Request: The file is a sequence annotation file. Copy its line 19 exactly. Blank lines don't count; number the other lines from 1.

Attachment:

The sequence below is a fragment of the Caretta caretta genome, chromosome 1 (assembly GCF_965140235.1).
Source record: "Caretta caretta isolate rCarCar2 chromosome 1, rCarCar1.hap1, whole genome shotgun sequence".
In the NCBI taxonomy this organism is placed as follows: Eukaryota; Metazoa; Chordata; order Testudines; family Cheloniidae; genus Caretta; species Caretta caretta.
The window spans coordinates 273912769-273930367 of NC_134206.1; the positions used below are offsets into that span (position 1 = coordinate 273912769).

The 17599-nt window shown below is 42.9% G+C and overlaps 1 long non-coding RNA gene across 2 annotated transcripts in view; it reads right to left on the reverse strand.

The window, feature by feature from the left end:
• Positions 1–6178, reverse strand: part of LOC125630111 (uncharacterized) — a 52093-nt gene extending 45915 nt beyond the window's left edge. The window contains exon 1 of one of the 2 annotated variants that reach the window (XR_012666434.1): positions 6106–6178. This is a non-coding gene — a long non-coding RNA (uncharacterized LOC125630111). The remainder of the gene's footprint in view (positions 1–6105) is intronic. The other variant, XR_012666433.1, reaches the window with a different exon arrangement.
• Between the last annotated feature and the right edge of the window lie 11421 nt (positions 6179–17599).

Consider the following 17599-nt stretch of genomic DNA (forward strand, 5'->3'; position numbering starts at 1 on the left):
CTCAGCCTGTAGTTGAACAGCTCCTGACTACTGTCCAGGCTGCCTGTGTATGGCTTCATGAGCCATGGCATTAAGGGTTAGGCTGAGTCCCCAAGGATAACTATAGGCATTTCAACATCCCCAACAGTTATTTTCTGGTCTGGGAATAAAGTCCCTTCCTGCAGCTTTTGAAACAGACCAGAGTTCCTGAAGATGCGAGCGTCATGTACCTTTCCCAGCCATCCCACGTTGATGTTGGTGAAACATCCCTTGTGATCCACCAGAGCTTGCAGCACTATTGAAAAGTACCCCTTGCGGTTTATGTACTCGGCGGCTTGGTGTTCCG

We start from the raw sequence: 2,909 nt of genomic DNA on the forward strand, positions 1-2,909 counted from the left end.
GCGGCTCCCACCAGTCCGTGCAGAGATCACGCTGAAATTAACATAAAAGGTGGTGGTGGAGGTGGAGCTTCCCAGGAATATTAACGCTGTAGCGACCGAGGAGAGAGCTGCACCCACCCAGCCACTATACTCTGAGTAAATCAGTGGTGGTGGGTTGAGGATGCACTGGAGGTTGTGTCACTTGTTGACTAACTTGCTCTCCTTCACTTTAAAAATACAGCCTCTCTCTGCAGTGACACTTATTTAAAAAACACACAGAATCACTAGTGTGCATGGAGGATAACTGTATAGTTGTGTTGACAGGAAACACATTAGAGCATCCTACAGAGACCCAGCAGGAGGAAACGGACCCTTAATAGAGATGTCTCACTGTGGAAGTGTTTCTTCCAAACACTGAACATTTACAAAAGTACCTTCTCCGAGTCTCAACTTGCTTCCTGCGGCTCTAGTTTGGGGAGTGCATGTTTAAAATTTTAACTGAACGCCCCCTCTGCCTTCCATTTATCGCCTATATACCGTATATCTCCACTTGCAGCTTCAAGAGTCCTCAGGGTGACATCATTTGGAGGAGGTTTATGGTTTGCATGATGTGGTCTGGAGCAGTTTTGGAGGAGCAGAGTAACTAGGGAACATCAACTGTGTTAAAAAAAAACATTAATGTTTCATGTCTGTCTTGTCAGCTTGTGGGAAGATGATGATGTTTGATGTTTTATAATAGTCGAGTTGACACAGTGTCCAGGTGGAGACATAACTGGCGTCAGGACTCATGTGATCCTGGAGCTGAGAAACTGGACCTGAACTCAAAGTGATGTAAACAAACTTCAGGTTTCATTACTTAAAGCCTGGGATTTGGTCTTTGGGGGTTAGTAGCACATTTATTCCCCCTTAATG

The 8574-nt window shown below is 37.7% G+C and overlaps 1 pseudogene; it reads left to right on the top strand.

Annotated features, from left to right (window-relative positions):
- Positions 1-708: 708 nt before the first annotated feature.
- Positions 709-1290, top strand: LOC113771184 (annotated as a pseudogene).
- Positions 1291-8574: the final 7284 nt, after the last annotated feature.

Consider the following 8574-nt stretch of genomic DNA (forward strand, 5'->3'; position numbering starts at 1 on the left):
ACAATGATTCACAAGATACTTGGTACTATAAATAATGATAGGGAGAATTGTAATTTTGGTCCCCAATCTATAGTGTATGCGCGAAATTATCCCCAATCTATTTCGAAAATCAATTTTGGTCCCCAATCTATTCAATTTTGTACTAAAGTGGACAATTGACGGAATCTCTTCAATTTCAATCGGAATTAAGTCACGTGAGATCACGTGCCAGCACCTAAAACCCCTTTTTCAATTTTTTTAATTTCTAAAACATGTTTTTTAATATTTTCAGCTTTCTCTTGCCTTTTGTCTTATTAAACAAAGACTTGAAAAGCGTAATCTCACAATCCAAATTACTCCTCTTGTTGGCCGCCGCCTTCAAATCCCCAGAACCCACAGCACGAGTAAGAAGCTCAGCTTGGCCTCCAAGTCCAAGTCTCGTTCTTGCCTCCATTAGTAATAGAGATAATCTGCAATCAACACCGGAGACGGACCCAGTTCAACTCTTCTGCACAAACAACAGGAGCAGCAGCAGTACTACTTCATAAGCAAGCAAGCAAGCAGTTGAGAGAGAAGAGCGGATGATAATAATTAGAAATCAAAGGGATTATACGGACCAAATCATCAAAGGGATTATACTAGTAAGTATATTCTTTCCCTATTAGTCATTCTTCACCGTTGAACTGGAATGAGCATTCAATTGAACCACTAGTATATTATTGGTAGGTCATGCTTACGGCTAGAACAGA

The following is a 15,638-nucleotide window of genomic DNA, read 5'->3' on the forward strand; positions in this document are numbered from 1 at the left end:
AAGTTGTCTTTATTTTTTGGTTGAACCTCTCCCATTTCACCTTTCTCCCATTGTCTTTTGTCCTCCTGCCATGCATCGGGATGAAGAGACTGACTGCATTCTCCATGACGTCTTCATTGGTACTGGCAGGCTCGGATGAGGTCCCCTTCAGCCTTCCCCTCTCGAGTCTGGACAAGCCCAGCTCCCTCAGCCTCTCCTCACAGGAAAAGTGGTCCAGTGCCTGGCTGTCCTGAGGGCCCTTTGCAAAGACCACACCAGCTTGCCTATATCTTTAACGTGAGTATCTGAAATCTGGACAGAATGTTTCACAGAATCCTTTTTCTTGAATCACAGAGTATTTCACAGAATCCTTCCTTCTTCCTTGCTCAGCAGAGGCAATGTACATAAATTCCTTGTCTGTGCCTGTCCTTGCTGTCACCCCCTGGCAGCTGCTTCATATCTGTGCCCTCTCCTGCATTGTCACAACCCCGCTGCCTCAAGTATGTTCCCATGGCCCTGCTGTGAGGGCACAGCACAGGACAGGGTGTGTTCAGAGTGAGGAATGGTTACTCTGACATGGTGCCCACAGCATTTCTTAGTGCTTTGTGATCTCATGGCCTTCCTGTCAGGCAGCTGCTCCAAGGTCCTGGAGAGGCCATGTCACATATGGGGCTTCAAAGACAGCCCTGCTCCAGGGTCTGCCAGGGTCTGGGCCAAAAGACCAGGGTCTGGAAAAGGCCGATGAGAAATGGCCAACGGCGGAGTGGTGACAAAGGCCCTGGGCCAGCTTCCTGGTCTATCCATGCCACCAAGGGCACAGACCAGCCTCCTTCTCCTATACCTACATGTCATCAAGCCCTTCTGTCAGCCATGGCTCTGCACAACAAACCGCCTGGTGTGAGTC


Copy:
ACAATGATTCACAAGATACTTGGTACTATAAATAATGATAGGGAGAATTGTAATTTTGGTCCCCAATCTATAGTGTATGCGCGAAATTATCCCCAATCTATTTCGAAAATCAATTTTGGTCCCCAATCTATTCAATTTTGTACTAAAGTGGACAATTGACGGAATCTCTTCAATTTCAATCGGAATTAAGTCACGTGAGATCACGTGCCAGCACCTAAAACCCCTTTTTCAATTTTTTTAATTTCTAAAACATGTTTTTTAATATTTTCAGCTTTCTCTTGCCTTTTGTCTTATTAAACAAAGACTTGAAAAGCGTAATCTCACAATCCAAATTACTCCTCTTGTTGGCCGCCGCCTTCAAATCCCCAGAACCCACAGCACGAGTAAGAAGCTCAGCTTGGCCTCCAAGTCCAAGTCTCGTTCTTGCCTCCATTAGTAATAGAGATAATCTGCAATCAACACCGGAGACGGACCCAGTTCAACTCTTCTGCACAAACAACAGGAGCAGCAGCAGTACTACTTCATAAGCAAGCAAGCAAGCAGTTGAGAGAGAAGAGCGGATGATAATAATTAGAAATCAAAGGGATTATACGGACCAAATCATCAAAGGGATTATACTAGTAAGTATATTCTTTCCCTATTAGTCATTCTTCACCGTTGAACTGGAATGAGCATTCAATTGAACCACTAGTATATTATTGGTAGGTCATGCTTACGGCTAGAACAGA